Re: [OAUTH-WG] OAuth 2.1 - require PKCE?

Dick Hardt <> Fri, 08 May 2020 19:36 UTC

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From: Dick Hardt <>
Date: Fri, 8 May 2020 12:36:17 -0700
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To: Philippe De Ryck <>
Cc: Mike Jones <>, Aaron Parecki <>, OAuth WG <>
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Subject: Re: [OAUTH-WG] OAuth 2.1 - require PKCE?
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FYI: An objective of OAuth 2.1 is not to introduce anything new -- it is
OAuth 2.0 with best practices.

On Thu, May 7, 2020 at 10:36 PM Philippe De Ryck <> wrote:

> From working with a lot of developers on understanding OAuth 2.0 and OIDC,
> I definitely vote for simplicity. Understanding the subtle nuances of when
> a nonce is fine and when PKCE should be used is impossible without in-depth
> knowledge of the flows and their properties. Misunderstandings will cause
> security vulnerabilities, which can easily be avoided.
> Since OAuth 2.1 is a separate spec, I don’t really see a problem with
> existing code not being compliant. They support OAuth 2.0, and if they want
> to be OAuth 2.1 compliant, they add PKCE. If I’m not mistaken, other
> requirements of OAuth 2.1 would also clash with existing deployments (e.g.,
> using non-exact redirect URIs).
> I believe that optimizing for making OAuth 2.1 easier to understand will
> yield the highest return.
> Philippe
> On 8 May 2020, at 03:42, Mike Jones <
>> wrote:
> Aaron, I believe you’re trying to optimize the wrong thing.  You’re
> concerned about “the amount of explanation this will take”.  That’s
> optimizing for spec simplicity – a goal that I do understand.  However, by
> writing these few sentences or paragraphs, we’ll make it clear to
> developers that hundreds or thousands of deployed OpenID Connect RPs won’t
> have to change their deployments.  That’s optimizing for interoperability
> and minimizing the burden on developers, which are far more important.
> As Brian Campbell wrote, “They are not equivalent and have very different
> ramifications on interoperability”.
> Even if you’re optimizing for writing, taking a minimally invasive
> protocol change approach will optimize that, overall.  If we proceed as
> you’re suggesting, a huge amount of writing will occur on StackOverflow,
> Medium, SlashDot, blogs, and other developer forums, where confused
> developers will ask “Why do I have to change my deployed code?” with the
> answers being “Despite what the 2.1 spec says, there’s no need to change
> your deployed code.”
> I’d gladly write a few sentences in our new specs now to prevent ongoing
> confusion and interop problems that would otherwise result.  Let me know
> when you’re ready to incorporate them into the spec text.
>                                                        -- Mike
> *From:* Aaron Parecki <>
> *Sent:* Thursday, May 7, 2020 4:39 PM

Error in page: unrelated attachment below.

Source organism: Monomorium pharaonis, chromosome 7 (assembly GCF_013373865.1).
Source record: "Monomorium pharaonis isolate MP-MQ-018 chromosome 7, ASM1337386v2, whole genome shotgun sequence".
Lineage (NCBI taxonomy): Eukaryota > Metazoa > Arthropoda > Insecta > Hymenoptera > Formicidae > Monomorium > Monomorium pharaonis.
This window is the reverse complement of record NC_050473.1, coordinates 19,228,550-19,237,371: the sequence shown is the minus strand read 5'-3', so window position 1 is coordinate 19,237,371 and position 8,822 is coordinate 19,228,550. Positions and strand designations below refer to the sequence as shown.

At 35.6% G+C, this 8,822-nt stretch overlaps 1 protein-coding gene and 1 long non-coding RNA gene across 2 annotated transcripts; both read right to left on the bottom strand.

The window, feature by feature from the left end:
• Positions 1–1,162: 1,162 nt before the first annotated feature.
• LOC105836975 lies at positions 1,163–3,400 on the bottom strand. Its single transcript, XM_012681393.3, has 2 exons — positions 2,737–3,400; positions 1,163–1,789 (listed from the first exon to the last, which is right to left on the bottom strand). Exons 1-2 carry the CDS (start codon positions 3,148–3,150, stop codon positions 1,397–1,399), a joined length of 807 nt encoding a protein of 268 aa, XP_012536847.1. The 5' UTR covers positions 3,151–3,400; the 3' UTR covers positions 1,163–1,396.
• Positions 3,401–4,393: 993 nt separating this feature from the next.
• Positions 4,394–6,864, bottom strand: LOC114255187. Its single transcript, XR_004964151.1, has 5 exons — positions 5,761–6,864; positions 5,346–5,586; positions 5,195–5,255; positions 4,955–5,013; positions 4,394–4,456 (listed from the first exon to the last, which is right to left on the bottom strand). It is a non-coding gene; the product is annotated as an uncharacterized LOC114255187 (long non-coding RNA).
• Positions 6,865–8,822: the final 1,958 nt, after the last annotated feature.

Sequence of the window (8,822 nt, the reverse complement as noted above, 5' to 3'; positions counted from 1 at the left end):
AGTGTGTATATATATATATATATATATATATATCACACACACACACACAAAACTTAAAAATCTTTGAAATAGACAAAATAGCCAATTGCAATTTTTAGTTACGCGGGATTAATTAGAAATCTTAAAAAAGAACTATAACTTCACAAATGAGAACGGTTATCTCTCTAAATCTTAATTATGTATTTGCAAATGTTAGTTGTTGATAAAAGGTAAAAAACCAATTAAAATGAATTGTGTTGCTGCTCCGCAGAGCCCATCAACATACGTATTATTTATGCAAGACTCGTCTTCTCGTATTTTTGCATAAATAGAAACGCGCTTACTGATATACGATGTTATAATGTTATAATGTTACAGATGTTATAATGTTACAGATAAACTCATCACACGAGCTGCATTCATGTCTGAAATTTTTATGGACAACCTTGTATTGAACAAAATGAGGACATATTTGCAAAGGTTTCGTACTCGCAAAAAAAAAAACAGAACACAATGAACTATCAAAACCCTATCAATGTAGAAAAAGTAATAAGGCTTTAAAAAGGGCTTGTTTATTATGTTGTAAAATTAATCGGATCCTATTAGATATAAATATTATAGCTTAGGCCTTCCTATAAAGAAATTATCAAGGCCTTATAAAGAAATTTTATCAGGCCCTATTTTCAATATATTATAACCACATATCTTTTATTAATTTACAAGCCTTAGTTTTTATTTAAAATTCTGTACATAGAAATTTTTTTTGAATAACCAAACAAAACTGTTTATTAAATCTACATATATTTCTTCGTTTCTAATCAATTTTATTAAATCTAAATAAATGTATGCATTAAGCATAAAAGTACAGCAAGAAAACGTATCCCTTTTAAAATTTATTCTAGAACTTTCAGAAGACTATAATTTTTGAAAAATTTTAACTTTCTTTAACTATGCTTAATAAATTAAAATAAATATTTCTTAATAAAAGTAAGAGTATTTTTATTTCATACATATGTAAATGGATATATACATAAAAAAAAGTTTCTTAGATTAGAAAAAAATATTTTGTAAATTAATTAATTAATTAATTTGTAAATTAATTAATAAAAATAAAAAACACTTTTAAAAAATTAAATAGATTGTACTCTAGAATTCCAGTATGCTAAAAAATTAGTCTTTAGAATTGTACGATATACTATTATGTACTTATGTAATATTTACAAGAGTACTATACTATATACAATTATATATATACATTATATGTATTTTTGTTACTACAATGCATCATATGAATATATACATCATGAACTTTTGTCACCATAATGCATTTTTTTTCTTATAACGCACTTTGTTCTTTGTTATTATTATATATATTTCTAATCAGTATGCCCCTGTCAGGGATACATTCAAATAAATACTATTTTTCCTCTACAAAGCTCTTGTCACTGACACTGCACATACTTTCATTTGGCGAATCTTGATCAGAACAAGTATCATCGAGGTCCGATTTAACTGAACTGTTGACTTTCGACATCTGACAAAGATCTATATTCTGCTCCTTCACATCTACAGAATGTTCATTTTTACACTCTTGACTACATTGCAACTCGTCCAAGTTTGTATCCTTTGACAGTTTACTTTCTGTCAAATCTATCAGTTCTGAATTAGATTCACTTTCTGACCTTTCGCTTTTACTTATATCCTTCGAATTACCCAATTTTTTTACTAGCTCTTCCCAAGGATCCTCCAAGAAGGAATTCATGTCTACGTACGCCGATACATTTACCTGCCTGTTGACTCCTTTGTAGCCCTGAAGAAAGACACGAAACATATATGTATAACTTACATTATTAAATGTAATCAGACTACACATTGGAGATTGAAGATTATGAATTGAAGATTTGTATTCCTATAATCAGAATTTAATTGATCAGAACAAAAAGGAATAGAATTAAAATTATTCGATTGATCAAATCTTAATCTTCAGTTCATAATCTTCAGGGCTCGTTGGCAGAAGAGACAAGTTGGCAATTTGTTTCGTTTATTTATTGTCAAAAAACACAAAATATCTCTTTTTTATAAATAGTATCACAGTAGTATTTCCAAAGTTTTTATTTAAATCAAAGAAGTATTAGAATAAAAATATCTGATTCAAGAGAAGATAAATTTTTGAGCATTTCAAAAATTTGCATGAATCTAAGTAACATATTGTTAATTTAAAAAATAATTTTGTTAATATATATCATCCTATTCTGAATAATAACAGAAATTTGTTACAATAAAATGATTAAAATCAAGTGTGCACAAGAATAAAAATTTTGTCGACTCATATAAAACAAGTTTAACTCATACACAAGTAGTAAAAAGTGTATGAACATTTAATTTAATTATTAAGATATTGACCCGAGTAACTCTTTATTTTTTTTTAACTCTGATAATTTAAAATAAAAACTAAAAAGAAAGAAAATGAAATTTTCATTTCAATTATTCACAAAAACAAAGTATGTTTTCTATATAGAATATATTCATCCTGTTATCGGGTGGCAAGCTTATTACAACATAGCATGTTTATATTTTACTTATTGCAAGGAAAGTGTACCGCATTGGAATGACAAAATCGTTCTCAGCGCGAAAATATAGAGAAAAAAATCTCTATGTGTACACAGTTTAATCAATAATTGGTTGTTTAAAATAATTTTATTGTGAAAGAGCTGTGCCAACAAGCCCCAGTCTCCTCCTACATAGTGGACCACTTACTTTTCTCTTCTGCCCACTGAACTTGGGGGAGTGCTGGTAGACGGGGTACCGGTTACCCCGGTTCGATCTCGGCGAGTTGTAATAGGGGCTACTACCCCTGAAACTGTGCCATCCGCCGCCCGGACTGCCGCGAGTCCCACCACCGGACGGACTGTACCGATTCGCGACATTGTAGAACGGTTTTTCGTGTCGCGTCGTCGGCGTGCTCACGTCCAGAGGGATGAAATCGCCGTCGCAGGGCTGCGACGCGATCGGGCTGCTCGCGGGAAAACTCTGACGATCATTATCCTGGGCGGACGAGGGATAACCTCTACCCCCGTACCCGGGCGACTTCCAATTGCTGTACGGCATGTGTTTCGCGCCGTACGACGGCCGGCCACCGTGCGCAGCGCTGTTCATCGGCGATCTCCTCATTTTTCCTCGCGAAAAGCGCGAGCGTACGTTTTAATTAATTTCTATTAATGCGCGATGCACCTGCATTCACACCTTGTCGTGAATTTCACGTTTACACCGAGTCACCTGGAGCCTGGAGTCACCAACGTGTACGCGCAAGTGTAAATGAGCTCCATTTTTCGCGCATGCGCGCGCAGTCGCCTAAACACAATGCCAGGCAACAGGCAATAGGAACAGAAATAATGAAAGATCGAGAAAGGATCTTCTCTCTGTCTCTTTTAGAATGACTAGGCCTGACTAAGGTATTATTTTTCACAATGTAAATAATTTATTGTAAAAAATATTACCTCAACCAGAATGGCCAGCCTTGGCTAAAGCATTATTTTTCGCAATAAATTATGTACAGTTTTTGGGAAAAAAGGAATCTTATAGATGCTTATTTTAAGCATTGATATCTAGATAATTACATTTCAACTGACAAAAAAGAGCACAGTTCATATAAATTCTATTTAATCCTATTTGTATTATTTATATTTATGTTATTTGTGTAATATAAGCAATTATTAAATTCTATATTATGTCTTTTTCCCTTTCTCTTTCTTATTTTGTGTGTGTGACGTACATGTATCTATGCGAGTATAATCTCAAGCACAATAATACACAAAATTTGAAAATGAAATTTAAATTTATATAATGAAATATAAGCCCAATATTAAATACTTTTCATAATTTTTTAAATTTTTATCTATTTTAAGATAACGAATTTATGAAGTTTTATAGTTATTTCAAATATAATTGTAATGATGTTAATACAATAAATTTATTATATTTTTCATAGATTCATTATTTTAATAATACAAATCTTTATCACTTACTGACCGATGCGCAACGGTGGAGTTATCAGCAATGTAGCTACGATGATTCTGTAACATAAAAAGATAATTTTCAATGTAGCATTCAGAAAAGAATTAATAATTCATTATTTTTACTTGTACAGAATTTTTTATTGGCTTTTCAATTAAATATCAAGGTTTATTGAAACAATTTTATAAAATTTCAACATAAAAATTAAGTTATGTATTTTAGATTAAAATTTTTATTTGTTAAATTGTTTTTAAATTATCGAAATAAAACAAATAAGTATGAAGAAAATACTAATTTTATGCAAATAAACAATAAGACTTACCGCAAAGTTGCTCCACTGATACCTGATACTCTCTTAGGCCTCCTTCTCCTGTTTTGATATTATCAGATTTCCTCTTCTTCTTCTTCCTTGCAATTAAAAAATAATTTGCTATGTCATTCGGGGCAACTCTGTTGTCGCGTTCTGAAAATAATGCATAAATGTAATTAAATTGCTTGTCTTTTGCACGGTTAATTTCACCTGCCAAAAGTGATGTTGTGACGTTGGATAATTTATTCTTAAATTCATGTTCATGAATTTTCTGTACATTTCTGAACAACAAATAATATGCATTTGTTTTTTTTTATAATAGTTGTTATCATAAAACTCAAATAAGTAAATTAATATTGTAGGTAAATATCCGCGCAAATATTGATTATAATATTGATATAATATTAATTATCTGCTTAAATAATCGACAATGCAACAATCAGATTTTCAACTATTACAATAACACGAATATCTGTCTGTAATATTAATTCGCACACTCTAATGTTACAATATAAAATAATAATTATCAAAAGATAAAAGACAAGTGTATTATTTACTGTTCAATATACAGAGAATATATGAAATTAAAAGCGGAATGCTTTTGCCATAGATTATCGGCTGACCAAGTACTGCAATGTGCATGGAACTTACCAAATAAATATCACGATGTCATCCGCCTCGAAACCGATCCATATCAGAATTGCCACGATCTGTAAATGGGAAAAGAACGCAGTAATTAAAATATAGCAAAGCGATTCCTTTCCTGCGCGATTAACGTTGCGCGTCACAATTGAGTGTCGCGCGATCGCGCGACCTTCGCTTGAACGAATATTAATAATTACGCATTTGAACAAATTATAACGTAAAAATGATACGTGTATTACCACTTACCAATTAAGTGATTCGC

> *To:* Dick Hardt <>
> *Cc:* OAuth WG <>rg>; Torsten Lodderstedt <
>>gt;; Mike Jones <>
> *Subject:* Re: OAuth 2.1 - require PKCE?
> Backing up a step or two, there's another point here that I think has been
> missed in these discussions.
> PKCE solves two problems: stolen authorization codes for public clients,
> and authorization code injection for all clients. We've only been talking
> about authorization code injection on the list so far. The quoted section
> of the security BCP (4.5.3) which says clients can do PKCE or use the
> nonce, is only talking about preventing authorization code injection.
> The nonce parameter solves authorization code injection if the client
> requests an ID token. Public clients using the nonce parameter are still
> susceptible to stolen authorization codes so they still need to do PKCE as
> well.
> The only case where OpenID Connect clients don't benefit from PKCE is if
> they are also confidential clients. Public client OIDC clients still need
> to do PKCE even if they check the nonce.
> OpenID Connect servers working with confidential clients still benefit
> from PKCE because they can then enforce the authorization code injection
> protection server-side rather than cross their fingers that clients
> implemented the nonce check properly.
> I really don't think it's worth the amount of explanation this will take
> in the future to write an exception into OAuth 2.1 or the Security BCP for
> only some types of OpenID Connect clients when all clients would benefit
> from PKCE anyway.
> Aaron
> On Wed, May 6, 2020 at 10:48 AM Dick Hardt <> wrote:
> Hello!
> We would like to have PKCE be a MUST in OAuth 2.1 code flows. This is best
> practice for OAuth 2.0. It is not common in OpenID Connect servers as the
> nonce solves some of the issues that PKCE protects against. We think that
> most OpenID Connect implementations also support OAuth 2.0, and hence have
> support for PKCE if following best practices.
> The advantages or requiring PKCE are:
> - a simpler programming model across all OAuth applications and profiles
> as they all use PKCE
> - reduced attack surface when using  S256 as a fingerprint of the verifier
> is sent through the browser instead of the clear text value
> - enforcement by AS not client - makes it easier to handle for client
> developers and AS can ensure the check is conducted
> What are disadvantages besides the potential impact to OpenID Connect
> deployments? How significant is that impact?
> Dick, Aaron, and Torsten
> ᐧ
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